The world can also plainly see what has happened to a daily newspaper industry that abandoned its muckraking roots as dailies have downsized and gone out of business. The New York Times and the others have lost their previous luster and now only attract B-list writers and editor-bureaucrats into their ranks. The same Internet that Gary Webb pioneered is now the preferred source for news everywhere on earth.

After Gary’s death, we got a copy of the CD-Rom of his series and with his family’s blessing we published Dark Alliance on Narco News, uncensored. It remains today among the most sought-after pages in our fourteen years of archives.

When word began to spread that Hollywood would take Gary’s story to the silver screen, a new panic began to ensue in the Old Media circles that had so maliciously destroyed his career.

Sensing the prick of the humungous needle from Hollywood about to stick him and the rest of the bullies who hounded Gary until his death, Mercury News editor Scott Herhold, who claims to have been Gary’s “first editor” at the paper, fired off a preemptive shot last year that sought to, in his own words, “salt the Renner version with skepticism.” Herhold labeled the late Gary Webb as “a man of passion, not of fairness. When facts didn’t fit his theory, he tended to shove them to the sidelines.” Herhold offers no facts himself to back up that claim, other than that Webb had written a memo about his shitty editing to their bosses and that Herhold is still butthurt about it: “If he could do that to me,” Herhold complained, “he could easily do that to his stories.” In other words, he offers a hypothetical extraction from an inter-office memo Webb wrote about Herhold to smear Webb’s published journalism.

We should never confuse “New Media” as that which is on the Internet and “Old Media” as that which is in print: These terms have to do with a mindset, not the medium upon which one types. Some of the stalest journalism now lurks the halls of the Internet and some of the sharpest New Media journalists have old school tendencies dating back to when American newspapers were relevant in all the ways they have ceased to be. Internet news aggregator James Romenesko – who years ago had become the house cheerleader for B-list American journalists (the kind that sees every story as an audition to get a job at the New York Times) at the website of the Poynter Institute – now has his own blog, and dutifully linked to Herhold’s column. (Romenesko may dress himself as “New Media” but when the New York Times asks him to censor a link to a story it does not like, he slavishly obeys; and, if he'd like to deny that he's that kind of obsequious industry suck-up, let's rumble anew.)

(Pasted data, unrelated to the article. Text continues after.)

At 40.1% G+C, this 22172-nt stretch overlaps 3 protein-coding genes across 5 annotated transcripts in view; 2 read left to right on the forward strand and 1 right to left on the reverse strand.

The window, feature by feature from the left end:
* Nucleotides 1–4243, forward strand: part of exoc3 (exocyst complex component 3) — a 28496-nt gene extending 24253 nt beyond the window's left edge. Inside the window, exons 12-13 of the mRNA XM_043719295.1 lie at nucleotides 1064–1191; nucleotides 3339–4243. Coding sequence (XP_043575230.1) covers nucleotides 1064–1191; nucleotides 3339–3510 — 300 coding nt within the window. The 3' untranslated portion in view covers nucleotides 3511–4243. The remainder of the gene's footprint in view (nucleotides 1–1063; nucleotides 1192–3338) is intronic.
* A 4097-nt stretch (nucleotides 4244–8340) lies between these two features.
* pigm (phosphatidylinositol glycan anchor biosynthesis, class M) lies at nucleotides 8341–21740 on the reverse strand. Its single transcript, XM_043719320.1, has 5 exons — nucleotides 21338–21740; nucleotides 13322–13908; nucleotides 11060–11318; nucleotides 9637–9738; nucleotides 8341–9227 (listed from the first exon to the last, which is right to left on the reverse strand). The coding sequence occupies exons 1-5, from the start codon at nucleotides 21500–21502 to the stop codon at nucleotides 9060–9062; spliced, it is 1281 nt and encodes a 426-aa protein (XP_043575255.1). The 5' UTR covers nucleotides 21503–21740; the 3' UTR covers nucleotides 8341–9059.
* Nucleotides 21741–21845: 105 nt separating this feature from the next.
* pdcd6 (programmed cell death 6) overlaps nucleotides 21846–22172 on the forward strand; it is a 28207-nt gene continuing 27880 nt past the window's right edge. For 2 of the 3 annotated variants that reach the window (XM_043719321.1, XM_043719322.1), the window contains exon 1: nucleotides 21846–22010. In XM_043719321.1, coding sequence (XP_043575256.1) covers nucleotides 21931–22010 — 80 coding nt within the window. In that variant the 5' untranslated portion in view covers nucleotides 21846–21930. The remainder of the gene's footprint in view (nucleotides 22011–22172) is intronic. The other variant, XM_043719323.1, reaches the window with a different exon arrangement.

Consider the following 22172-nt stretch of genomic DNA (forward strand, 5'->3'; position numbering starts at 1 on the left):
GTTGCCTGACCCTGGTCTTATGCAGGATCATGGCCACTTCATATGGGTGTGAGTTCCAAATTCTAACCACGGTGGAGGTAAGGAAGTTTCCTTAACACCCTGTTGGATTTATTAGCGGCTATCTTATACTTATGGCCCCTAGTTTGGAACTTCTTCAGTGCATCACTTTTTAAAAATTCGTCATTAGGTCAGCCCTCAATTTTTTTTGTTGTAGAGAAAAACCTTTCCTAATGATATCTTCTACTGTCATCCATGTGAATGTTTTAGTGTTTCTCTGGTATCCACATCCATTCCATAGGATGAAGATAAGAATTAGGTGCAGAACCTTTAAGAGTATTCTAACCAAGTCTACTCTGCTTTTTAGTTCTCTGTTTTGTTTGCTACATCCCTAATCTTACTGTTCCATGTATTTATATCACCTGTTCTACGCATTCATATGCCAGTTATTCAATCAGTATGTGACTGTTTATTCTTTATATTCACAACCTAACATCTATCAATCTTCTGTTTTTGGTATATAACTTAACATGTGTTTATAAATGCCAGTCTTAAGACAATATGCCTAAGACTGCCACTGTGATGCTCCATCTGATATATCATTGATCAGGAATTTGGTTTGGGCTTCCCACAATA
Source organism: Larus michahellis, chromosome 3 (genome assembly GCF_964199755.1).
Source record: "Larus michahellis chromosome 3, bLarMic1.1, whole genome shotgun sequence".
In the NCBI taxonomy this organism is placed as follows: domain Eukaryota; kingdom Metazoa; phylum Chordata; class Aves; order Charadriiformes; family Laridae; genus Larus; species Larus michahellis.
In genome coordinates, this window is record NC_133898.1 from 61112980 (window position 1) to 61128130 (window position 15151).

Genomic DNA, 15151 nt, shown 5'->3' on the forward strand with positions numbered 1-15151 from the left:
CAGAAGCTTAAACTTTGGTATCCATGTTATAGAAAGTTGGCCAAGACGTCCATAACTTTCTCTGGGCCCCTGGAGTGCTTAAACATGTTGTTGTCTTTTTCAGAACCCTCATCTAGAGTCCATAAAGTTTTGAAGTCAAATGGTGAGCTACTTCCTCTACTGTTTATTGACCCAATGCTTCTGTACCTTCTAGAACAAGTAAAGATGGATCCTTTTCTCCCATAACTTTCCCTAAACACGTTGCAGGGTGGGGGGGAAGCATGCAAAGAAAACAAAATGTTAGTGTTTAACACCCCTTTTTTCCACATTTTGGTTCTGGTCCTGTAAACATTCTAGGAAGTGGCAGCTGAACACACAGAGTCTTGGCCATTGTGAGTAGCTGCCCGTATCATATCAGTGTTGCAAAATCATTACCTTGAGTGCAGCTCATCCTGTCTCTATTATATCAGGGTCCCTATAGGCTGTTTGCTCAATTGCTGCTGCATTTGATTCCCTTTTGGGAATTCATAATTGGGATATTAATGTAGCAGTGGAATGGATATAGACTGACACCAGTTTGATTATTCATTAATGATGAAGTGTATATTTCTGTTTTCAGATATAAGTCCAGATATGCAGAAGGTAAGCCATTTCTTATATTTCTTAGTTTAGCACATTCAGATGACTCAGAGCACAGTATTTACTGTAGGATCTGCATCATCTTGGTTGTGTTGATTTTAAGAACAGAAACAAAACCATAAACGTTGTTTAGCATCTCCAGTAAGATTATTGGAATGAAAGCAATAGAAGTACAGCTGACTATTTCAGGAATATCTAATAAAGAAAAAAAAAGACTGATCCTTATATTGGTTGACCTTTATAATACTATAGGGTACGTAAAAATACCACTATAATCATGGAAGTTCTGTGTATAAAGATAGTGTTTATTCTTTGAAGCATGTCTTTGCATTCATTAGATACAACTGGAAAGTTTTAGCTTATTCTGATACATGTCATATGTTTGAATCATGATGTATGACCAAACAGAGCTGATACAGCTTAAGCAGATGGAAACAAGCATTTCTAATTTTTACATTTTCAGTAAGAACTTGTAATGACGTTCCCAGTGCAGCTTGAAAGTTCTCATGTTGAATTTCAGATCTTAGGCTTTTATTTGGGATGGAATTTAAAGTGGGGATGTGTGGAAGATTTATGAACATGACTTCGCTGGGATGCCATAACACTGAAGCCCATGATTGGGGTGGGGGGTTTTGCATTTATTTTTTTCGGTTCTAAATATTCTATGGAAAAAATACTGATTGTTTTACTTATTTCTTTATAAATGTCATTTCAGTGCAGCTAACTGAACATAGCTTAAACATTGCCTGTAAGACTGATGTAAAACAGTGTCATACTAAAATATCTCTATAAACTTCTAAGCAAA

In the coming weeks we can expect more such panicked response to the Kill the Messenger movie from the same career apparatchiks that smeared Gary Webb to begin with, doubling down on their worn and rusted hatchets.

Like Wile E. Coyote, they’ll hoist the piano over their heads one last time, and predictably the piano will fall back down upon them. With the release of the movie, they’ll not only be reminding all journalists and readers of conscience of what industry tools they are, but will also be up against an entertainment media that has long been sensitized to McCarthyism in all its forms.

Kill the Messenger represents nothing less than Hollywood’s recognition that the new McCarthyism has more often than not come wrapped in a war on drugs. And those that attacked Gary Webb will be cast into the same dustbin of disgrace in which the blacklist proponents of the Red Scare are now buried.

Yet there is another possible response from the 1990s cowards who gambled that by smearing Gary they would promote – or at least protect – their own sinecures in the dying corporate news industry. It is that offered last year by former LA Times reporter Jesse Katz as Kill the Messenger was about to begin shooting. In a LA Weekly interview with Nick Schou, Katz recanted and apologized for his behavior as one of 17 Los Angeles Times reporters assigned by editors Shelby Coffey and Leo Wolinsky to try and discredit Webb’s Dark Alliance reports: